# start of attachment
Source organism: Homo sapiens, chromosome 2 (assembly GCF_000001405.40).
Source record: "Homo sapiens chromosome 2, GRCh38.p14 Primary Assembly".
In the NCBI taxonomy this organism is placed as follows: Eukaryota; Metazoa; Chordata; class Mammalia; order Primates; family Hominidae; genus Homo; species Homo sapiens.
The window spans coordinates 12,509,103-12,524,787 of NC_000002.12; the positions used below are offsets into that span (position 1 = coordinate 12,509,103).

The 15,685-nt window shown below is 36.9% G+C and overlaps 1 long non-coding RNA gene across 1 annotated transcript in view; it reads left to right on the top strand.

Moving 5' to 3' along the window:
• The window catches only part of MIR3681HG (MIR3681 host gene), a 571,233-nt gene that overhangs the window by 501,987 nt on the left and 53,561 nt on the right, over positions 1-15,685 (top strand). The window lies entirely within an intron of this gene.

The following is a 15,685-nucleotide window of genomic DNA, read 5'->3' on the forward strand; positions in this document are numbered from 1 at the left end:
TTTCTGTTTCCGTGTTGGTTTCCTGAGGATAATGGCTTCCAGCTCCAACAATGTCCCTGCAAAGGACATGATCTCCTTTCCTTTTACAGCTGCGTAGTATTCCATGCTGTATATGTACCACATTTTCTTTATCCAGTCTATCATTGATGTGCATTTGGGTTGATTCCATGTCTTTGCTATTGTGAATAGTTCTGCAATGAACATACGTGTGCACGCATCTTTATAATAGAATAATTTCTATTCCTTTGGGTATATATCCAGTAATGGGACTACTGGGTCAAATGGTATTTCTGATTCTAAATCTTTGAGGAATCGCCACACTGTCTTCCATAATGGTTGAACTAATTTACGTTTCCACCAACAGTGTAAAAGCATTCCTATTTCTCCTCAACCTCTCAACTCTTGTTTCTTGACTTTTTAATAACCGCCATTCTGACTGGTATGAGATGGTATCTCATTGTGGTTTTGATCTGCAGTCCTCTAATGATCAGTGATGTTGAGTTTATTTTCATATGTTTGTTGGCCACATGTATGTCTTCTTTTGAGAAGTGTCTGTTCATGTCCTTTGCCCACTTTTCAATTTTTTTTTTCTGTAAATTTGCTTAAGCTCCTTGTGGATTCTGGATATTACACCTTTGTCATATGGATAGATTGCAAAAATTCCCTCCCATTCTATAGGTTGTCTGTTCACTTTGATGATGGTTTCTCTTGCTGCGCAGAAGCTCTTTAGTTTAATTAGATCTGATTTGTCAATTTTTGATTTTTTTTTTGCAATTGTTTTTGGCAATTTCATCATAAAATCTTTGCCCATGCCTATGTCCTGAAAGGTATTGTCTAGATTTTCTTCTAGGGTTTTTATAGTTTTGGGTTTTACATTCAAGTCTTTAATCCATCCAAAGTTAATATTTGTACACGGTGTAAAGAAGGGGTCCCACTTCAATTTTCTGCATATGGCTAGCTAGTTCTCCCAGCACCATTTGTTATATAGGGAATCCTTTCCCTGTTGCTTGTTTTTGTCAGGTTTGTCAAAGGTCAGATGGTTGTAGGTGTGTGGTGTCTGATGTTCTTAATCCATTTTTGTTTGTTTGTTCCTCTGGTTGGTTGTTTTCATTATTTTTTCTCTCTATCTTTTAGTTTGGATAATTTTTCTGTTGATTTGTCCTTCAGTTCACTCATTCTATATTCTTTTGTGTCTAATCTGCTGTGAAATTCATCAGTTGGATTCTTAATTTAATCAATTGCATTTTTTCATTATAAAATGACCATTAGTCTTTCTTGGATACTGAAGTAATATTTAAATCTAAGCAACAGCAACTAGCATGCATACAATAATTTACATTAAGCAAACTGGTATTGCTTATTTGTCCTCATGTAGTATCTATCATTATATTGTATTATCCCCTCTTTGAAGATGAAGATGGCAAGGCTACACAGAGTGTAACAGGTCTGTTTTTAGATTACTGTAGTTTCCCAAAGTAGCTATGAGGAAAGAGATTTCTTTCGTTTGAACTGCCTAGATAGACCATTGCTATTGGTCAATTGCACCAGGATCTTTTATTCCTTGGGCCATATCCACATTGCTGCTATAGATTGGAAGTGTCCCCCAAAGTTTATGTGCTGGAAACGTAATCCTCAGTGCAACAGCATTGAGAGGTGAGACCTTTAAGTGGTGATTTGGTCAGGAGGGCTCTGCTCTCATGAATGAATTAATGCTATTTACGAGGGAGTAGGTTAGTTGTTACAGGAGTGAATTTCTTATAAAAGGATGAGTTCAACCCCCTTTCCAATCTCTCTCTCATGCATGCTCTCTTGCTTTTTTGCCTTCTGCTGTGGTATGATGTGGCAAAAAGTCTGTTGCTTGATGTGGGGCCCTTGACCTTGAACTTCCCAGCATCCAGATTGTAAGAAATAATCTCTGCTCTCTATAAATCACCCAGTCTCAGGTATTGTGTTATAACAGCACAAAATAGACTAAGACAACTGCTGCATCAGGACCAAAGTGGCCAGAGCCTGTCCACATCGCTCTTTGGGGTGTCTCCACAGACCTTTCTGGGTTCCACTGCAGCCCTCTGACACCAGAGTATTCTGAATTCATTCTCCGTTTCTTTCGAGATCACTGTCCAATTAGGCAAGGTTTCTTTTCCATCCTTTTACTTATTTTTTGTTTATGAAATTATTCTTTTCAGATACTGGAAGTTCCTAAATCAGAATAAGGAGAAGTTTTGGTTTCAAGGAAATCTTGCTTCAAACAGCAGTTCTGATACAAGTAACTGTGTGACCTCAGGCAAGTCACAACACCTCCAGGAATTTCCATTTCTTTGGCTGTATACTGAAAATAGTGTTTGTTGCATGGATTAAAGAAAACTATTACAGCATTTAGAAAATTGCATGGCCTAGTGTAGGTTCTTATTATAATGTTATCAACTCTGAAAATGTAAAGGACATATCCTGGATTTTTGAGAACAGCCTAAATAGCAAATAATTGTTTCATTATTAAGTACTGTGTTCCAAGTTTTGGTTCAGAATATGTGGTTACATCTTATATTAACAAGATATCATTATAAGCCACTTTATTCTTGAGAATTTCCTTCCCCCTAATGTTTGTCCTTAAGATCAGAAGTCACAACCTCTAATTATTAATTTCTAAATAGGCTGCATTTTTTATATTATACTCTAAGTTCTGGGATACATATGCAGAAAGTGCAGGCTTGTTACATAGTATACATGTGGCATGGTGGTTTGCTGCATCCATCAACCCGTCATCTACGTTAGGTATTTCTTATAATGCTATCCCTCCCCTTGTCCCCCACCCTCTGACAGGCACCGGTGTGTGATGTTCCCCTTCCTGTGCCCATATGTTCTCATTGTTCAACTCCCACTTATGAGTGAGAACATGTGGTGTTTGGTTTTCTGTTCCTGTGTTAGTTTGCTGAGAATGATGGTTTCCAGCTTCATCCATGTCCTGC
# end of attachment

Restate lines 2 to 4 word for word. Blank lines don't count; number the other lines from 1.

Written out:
Source record: "Homo sapiens chromosome 2, GRCh38.p14 Primary Assembly".
In the NCBI taxonomy this organism is placed as follows: Eukaryota; Metazoa; Chordata; class Mammalia; order Primates; family Hominidae; genus Homo; species Homo sapiens.
The window spans coordinates 12,509,103-12,524,787 of NC_000002.12; the positions used below are offsets into that span (position 1 = coordinate 12,509,103).